With this video, Pure Jeevan concludes coverage of the 2009 Raw Spirit East festival. We started off two Fridays ago covering raw food chefs, then moved on to raw lifestyle speakers and philosophers. The final piece of the gourmet raw pie would have to be the festival ambience, which is somewhat tougher to capture in a short video. But, I think this video does a reasonable job of conveying a lot of the scene "beyond the food." (But even if it doesn't, how many times do you get to see Charles Balcer hula-hooping on video )
Enjoy the video (and pics, below, too)!
In August of 2007, I was on the verge of an emotional breakdown. My entire world had changed since I adopted the raw food lifestlyle. My body had released nearly 100 pounds of unhealthy weight, my health had dramatcially improved, I ended unhealthy friendships, I released a lot of stored emotional memories from childhood abuse, I realized that I wasn't living in a location that met my needs anymore, and so much more. I can't think of any aspect of my life that hadn't changed, in one way or another, over the year and a half that led up to my urgent need for a retreat.
It's a beautiful day here. The sun is actually shining enough through the clouds to soak up some of its lovely rays. It feels so good. What a great way to start the weekend! We have no set plans, other than a trip to the local food co-op and a visit from the bunny. If the weather continues to be this nice, maybe we'll take the puppy over to the park and spend the afternoon enjoying the sights, smells, and sounds of Spring.
Today I am thankful for the small things in life that often go overlooked. I'm thankful Jim made some sweet dessert last night when I wanted it. I'm thankful KDcat is having a fun time with some of her friends right now. I'm thankful that: the trash collectors just picked up the garbage (we don't produce a whole lot since going raw); the older woman across the street has started smiling and being nice to KDcat; the sun is out and the snow is melting; I have another computer job to work on for some income.
I've received countless emails over the past few days, thanks to Kevin Gianni's video (above) about the potato pancakes I made for he and Annmarie when they were visiting. In many of the emails you were thanking me for the free eBooks, but some of you had questions (and even some concerns) about sweet potatoes. I've answered you all individually, but I thought it might be a good idea to spend some time discussing the sweet potato a little more. Here were some of the questions I was asked:
In all of my replies, I told you the truth. I don't know what makes a sweet potato different from a yam. They look similar to me. I know I'm buying and eating sweet potatoes, however, because they are labeled that way in the food co-op, where they sell both yams and sweet potatoes. They produce guys (brilliant guys) know there's a difference between the two, but I never stopped to ask them what it is. After all of your questions, however, I thought maybe it would be a good idea to educate myself.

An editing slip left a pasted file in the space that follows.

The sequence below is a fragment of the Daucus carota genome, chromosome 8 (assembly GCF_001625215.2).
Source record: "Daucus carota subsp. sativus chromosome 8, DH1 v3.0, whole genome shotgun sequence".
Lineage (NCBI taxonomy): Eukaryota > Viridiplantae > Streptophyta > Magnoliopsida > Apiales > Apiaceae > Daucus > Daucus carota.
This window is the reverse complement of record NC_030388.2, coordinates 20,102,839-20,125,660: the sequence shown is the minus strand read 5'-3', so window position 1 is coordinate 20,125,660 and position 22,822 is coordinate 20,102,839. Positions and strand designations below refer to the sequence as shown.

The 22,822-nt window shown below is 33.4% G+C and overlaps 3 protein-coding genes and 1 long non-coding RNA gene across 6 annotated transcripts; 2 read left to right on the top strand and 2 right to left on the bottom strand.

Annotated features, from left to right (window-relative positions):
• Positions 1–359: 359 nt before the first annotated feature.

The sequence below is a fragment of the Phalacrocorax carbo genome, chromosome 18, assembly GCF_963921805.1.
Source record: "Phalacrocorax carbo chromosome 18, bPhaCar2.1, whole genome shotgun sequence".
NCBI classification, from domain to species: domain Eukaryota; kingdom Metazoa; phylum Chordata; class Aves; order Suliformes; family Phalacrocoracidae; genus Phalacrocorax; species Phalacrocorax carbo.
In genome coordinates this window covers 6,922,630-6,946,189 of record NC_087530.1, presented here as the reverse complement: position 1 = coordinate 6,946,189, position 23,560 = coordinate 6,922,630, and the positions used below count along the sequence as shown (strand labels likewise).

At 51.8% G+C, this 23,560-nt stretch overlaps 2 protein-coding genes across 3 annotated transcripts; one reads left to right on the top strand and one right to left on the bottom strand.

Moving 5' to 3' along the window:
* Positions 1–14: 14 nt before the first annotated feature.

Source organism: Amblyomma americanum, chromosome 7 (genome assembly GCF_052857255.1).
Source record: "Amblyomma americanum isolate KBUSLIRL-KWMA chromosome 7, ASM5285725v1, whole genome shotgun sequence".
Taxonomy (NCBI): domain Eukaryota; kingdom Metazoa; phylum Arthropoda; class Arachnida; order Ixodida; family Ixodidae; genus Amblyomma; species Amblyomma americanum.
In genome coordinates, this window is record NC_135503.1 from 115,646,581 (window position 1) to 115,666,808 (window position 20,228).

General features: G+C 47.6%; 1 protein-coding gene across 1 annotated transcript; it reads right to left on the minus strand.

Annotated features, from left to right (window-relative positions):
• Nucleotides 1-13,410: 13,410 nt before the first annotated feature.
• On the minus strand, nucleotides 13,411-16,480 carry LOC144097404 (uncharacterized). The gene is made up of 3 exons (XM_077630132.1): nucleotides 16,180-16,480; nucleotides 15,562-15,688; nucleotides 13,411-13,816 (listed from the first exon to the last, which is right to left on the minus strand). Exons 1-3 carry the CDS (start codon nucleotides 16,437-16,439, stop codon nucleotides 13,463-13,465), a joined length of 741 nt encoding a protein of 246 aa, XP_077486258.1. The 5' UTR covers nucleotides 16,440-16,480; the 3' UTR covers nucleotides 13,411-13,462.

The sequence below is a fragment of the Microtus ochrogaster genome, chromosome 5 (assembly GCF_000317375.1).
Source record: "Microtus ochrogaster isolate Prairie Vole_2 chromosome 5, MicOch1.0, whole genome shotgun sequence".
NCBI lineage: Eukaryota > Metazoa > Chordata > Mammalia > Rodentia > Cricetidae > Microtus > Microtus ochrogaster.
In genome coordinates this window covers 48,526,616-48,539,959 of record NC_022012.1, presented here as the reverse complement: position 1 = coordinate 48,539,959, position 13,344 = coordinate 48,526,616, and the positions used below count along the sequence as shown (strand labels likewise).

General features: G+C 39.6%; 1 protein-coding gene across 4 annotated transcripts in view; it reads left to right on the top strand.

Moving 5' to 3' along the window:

Some of you who are new to raw foods may be happy to learn that there are festivals for individuals interested in the raw foods lifestyle! They are a fantastic opportunity to meet like-minded friends. For those of you who attended the Raw Spirit Festival in 2008, seeing images from that event may stir the magical memories you collected while there.
Below is part two of a two-part guest piece by Rawbin Anderson, in which she recounts her 2008 Raw Spirit Festival J.O.B. experiences of working in the kitchen. Rawbin is now the Raw Spirit Festival East Coast Manager and can be reached at Rawbin [at] rawspirit.com.
I want to admit something to all of you: Sometimes I still cry because of how people treated me when I was obese. Because I stuffed all of my "negative" emotions deep inside my entire life, it's going to take some time to fully release them. I'm working on it, however, and making tremendous progress with healing myself on all levels. I'm not telling you these things so you'll feel sorry for me, however. I'm telling you because I am thankful for all the pain I endured. It shaped me (in more ways than just my physical appearance) into the person I am today.
Even though it sounds strange, and somehow wrong to feel this way, I'm thankful that I was obese. I'm thankful for all of the experiences during my life, even the extremely painful, traumatic ones. Maybe if I was a different kind of person I would wish that those things didn't happen to me. However, I am using those experiences in positive ways. They've helped me understand people even better, and to understand myself on a deeper level, as well. When people reach out to me it's not only because I'm an approachable person, it's because they sense that I understand them--and they're right. I DO understand them. I understand you. My experiences, coupled with my gift of empathy, help me relate to you in a way that maybe not everyone else is able to do.